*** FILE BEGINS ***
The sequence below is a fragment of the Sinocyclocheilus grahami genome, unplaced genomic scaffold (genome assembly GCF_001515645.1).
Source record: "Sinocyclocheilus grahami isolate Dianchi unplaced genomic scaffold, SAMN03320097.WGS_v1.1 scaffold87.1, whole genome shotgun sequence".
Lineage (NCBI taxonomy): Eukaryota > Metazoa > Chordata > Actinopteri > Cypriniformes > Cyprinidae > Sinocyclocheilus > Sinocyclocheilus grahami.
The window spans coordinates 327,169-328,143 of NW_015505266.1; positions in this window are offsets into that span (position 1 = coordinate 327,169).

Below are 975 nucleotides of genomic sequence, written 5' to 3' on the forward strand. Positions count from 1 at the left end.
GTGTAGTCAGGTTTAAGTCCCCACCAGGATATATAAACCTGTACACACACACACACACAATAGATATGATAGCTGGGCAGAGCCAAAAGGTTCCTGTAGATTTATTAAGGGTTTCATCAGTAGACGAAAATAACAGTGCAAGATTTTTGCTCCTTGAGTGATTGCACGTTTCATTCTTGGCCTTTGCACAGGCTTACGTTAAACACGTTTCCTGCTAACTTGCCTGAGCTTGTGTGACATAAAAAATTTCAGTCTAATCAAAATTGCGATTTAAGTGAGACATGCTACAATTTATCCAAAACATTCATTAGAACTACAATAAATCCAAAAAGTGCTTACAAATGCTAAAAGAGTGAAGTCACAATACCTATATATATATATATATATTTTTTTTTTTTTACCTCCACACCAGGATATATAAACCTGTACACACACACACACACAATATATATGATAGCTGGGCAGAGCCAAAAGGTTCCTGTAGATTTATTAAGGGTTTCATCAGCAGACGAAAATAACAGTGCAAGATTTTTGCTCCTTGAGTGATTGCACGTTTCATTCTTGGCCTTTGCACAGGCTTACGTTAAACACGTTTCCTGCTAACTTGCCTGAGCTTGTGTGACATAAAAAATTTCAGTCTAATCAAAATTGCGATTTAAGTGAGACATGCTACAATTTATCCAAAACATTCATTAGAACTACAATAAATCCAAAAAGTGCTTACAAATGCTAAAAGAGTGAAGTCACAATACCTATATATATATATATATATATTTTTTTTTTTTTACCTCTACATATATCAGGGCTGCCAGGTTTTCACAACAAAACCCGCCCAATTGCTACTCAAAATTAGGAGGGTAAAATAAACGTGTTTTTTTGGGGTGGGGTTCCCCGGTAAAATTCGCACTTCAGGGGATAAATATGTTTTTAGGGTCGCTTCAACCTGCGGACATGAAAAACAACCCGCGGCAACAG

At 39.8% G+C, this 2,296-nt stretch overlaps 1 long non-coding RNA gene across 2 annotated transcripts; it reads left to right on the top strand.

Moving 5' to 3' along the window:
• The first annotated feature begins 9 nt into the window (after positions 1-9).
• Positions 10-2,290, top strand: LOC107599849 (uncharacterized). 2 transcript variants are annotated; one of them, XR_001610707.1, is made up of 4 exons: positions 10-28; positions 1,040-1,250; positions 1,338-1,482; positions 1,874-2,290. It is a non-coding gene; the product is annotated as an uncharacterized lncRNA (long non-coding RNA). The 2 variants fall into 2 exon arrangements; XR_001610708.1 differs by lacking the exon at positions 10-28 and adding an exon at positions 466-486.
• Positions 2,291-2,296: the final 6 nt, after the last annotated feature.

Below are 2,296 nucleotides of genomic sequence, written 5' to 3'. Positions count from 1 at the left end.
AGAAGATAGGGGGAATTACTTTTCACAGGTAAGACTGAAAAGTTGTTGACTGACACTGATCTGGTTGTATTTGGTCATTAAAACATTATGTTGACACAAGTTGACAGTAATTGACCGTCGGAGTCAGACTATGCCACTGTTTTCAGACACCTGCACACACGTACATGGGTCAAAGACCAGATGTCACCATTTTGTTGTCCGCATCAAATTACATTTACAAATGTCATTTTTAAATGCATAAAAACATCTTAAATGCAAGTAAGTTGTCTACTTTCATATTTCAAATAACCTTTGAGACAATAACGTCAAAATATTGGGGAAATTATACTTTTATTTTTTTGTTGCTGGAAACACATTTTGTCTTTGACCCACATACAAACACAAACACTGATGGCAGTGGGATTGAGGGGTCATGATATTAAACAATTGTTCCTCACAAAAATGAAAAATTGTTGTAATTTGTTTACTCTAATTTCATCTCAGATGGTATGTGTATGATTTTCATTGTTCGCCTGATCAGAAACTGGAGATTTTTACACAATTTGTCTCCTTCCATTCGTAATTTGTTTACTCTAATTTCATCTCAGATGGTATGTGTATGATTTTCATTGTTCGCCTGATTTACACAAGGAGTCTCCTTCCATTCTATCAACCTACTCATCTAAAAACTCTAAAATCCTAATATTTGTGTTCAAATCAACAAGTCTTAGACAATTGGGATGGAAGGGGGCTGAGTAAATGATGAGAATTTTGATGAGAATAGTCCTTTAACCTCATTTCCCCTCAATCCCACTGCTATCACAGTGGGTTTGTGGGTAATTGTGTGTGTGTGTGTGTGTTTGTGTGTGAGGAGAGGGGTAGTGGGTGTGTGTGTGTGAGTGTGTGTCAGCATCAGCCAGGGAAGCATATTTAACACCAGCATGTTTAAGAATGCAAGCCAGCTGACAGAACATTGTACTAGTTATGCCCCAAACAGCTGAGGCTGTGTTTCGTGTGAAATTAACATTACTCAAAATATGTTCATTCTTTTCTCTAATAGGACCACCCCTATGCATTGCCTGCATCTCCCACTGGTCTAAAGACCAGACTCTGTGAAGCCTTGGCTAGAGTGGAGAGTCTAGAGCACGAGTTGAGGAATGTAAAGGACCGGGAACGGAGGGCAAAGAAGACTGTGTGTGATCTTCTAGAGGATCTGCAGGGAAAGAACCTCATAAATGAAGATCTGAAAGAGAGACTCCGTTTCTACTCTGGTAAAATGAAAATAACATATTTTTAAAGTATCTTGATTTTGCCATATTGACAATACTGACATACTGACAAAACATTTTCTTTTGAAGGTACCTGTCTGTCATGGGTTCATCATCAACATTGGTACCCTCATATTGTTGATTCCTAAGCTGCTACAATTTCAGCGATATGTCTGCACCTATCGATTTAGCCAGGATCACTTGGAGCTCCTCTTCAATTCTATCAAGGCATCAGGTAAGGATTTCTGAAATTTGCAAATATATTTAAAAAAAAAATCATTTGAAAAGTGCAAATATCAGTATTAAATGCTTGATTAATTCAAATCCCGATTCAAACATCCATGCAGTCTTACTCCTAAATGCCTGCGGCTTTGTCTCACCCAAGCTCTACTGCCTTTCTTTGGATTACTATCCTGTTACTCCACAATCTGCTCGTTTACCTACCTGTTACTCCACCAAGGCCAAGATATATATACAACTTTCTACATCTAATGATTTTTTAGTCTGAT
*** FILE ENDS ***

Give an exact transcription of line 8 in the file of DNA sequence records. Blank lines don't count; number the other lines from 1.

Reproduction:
Moving 5' to 3' along the window: